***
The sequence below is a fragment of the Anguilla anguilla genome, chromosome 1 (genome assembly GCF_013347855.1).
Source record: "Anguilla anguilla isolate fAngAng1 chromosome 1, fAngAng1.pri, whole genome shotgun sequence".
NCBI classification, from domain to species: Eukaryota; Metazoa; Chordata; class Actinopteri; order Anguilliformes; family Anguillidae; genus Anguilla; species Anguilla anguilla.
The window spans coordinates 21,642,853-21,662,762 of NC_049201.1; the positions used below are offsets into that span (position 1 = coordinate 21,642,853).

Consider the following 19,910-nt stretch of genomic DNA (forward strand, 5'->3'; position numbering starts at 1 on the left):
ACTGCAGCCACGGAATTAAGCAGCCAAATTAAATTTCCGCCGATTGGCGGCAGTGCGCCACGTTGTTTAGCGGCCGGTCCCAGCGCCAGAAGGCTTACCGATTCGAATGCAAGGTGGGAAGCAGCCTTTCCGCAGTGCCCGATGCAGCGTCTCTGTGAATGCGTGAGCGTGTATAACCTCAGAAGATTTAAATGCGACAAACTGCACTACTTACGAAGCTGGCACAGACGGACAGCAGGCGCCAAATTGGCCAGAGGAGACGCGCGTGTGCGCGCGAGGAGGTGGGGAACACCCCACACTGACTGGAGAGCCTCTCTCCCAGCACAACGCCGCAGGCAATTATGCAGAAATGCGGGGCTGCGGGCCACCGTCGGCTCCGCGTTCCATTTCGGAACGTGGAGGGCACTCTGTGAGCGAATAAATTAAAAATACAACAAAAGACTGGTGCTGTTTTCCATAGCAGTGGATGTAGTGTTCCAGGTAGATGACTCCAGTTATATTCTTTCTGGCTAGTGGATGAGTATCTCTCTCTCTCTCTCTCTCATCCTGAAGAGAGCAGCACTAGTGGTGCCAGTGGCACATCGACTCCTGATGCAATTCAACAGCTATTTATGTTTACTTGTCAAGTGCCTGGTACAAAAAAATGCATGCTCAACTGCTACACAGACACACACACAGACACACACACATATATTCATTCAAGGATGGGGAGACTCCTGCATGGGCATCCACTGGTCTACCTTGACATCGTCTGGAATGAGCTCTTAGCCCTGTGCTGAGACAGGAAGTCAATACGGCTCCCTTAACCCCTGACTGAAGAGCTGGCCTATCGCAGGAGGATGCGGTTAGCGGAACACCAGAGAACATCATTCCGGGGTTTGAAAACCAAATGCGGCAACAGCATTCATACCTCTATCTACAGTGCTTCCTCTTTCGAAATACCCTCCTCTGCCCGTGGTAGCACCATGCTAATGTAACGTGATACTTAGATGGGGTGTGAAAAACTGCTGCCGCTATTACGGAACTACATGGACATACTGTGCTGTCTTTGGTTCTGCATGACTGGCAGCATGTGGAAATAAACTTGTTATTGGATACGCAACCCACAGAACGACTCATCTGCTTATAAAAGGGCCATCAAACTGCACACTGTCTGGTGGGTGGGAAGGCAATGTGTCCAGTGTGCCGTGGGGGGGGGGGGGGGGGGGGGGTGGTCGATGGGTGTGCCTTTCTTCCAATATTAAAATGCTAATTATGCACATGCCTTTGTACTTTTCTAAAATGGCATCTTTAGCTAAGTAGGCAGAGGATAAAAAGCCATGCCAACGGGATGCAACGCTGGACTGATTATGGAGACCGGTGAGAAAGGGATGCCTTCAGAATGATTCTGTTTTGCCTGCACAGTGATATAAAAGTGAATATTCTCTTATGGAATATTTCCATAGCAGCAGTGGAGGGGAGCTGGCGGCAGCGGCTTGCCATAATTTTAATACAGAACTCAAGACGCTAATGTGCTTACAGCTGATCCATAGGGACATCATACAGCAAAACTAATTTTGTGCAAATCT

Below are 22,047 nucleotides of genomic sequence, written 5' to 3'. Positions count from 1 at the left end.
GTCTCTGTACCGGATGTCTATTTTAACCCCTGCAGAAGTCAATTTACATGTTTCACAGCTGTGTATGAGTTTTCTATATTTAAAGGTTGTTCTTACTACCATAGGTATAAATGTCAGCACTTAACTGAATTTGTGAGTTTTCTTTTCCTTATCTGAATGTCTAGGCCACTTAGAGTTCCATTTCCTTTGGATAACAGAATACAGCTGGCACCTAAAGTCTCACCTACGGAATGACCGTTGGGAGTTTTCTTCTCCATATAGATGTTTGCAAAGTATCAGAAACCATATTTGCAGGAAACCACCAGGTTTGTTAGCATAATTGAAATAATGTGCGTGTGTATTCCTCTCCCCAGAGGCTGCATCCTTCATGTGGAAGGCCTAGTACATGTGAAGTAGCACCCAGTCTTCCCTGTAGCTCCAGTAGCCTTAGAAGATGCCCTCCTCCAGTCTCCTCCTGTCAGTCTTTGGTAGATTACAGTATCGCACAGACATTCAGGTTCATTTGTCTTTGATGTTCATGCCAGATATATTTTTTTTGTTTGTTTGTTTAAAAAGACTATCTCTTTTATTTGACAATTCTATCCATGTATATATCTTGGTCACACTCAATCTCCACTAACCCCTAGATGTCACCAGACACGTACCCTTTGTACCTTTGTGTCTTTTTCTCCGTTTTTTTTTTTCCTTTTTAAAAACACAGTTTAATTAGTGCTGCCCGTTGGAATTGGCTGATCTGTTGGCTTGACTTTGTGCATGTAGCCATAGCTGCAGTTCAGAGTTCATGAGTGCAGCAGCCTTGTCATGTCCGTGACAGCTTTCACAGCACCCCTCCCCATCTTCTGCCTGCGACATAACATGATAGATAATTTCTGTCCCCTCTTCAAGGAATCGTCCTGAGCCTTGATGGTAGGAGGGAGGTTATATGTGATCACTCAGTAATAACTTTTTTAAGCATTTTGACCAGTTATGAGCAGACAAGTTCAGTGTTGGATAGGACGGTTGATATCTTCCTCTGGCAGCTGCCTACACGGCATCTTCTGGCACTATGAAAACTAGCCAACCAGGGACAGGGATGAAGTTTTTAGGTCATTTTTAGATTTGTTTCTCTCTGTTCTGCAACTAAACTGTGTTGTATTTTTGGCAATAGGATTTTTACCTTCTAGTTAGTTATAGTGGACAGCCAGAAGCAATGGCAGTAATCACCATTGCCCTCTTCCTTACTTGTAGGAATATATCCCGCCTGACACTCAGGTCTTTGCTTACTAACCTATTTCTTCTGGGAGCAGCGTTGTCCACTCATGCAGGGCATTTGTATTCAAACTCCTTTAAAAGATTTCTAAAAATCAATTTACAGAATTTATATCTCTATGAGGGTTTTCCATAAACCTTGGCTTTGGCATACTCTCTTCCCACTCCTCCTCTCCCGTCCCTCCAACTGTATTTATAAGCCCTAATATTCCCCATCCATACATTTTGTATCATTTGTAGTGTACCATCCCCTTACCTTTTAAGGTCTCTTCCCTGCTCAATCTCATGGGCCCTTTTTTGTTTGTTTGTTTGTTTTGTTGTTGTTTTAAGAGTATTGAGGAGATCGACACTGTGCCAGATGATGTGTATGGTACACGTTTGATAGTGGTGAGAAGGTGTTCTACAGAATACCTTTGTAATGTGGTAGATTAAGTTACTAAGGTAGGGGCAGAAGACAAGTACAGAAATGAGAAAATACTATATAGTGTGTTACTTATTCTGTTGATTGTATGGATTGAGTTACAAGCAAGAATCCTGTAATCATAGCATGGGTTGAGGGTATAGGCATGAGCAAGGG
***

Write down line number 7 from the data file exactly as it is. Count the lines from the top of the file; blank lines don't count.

Below are 22,047 nucleotides of genomic sequence, written 5' to 3'. Positions count from 1 at the left end.